Attention A T users. To access the menus on this page please perform the following steps. 1. Please switch auto forms mode to off. 2. Hit enter to expand a main menu option (Health, Benefits, etc). 3. To enter and activate the submenu links, hit the down arrow. You will now be able to tab or arrow up or down through the submenu options to access/activate the submenu links.
Get more information on the Veterans Benefits Banking Program
Get more information on the VA Anti-Harassment and Anti-Sexual Assault Policy

Veteran Readiness and Employment (VR&E)

Mark Wise

photo of mark wise, jr.

Name: Mark Wise, Jr.
Branch of Service: Army
Period of Service: 2007–2012

“VR&E is a tool to assist in that transition, so use it.”

Mark Wise was a student at the Air Force Academy in Colorado Springs, but joined the Army after graduating because, he said, “I wanted to be on the ground and lead combat troops.” After spending time at Fort Carson in Colorado Springs and Fort Benning in Georgia, he was deployed to Afghanistan for five months. That’s where he was severely injured in an IED blast.

The injuries Wise sustained are many; the blast also led him to Veteran Readiness and Employment (VR&E)

Wise was hospitalized in bed for more than two months, then spent two more months learning how to walk again. He lost most of the vision in his left eye, part of his forearm, and tissue on his left shoulder and left quad. His left knee was shattered and the right kneecap was fractured. Nerve damage to his shoulder made lifting his arm impossible; his right hand required surgery. His face is scarred.

“Initially, that’s pretty devastating,” Wise said. But he was looking ahead, and for him, school became a means to transition back into ordinary life.  

After opting for discharge, Wise asked VA about benefits to continue his education.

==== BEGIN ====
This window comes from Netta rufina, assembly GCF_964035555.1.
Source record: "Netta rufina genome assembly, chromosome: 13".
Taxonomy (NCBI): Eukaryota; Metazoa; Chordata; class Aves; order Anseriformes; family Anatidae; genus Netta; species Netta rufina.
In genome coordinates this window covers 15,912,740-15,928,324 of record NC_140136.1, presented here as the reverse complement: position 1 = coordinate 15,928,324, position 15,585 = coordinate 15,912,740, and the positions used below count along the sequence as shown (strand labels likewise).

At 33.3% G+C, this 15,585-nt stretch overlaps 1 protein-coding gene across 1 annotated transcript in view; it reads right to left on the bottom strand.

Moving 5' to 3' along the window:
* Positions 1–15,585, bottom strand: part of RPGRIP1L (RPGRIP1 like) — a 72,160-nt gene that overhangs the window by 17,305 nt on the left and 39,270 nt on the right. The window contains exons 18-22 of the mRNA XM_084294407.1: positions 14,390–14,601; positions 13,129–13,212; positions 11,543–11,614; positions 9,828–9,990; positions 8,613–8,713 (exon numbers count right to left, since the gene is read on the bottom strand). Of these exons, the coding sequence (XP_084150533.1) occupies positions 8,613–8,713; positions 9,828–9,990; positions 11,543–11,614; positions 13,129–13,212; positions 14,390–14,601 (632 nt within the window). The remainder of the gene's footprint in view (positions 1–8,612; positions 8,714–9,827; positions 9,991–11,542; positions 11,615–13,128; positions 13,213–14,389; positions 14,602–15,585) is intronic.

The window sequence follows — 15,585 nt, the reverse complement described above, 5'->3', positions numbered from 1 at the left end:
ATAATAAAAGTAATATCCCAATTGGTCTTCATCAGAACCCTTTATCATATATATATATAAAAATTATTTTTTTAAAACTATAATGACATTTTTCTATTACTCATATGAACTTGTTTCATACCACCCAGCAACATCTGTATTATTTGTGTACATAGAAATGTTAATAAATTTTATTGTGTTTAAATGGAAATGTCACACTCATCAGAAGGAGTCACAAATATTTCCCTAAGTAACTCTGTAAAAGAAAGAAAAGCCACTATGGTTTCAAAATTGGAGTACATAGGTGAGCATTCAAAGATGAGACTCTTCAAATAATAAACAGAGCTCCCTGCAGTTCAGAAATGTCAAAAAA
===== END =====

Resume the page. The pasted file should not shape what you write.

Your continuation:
“I didn’t know how I was going to pay for school, though, so someone introduced me to VR&E,” he said.

Although the program is designed for Veterans, Wise was able to take advantage of a program feature that allowed him to access VR&E services while still on active duty. He met the minimum disability requirement and was approved.
Once he learned about VR&E, he completed the application and talked to his counselor about options. He was interested in international relations and wanted to earn a Master of Business Administration with an international focus. Although Georgetown University is an expensive school, Wise made the case for his choice—Georgetown has one of the top five international MBA programs in the country—and VR&E covered the cost of tuition, books, and additional academic expenses.

When Wise began his master’s degree, he had just started walking again.

“I just wanted to do something to get away from military, improve myself and move around again,” Wise said. He learned how to adjust: reading and typing were difficult, but now, he says, he is fully functioning and sees no limitations, referring only to “the obvious physical appearance stuff.”

Wise said it’s important for other Veterans to identify and think through what they want to do next.

“VR&E is a tool to assist in that transition, so use it,” he said.

With his MBA from Georgetown University, Wise is living in Colorado Springs looking for work, perhaps as a consultant.

“VR&E allows you the opportunity to point to some certification or training. You can say ‘now look at me as the whole picture rather than trying to cancel me out because I elected to do something different with the first five years [after my undergraduate degree].’” Wise says he won’t settle until he finds the perfect job for him.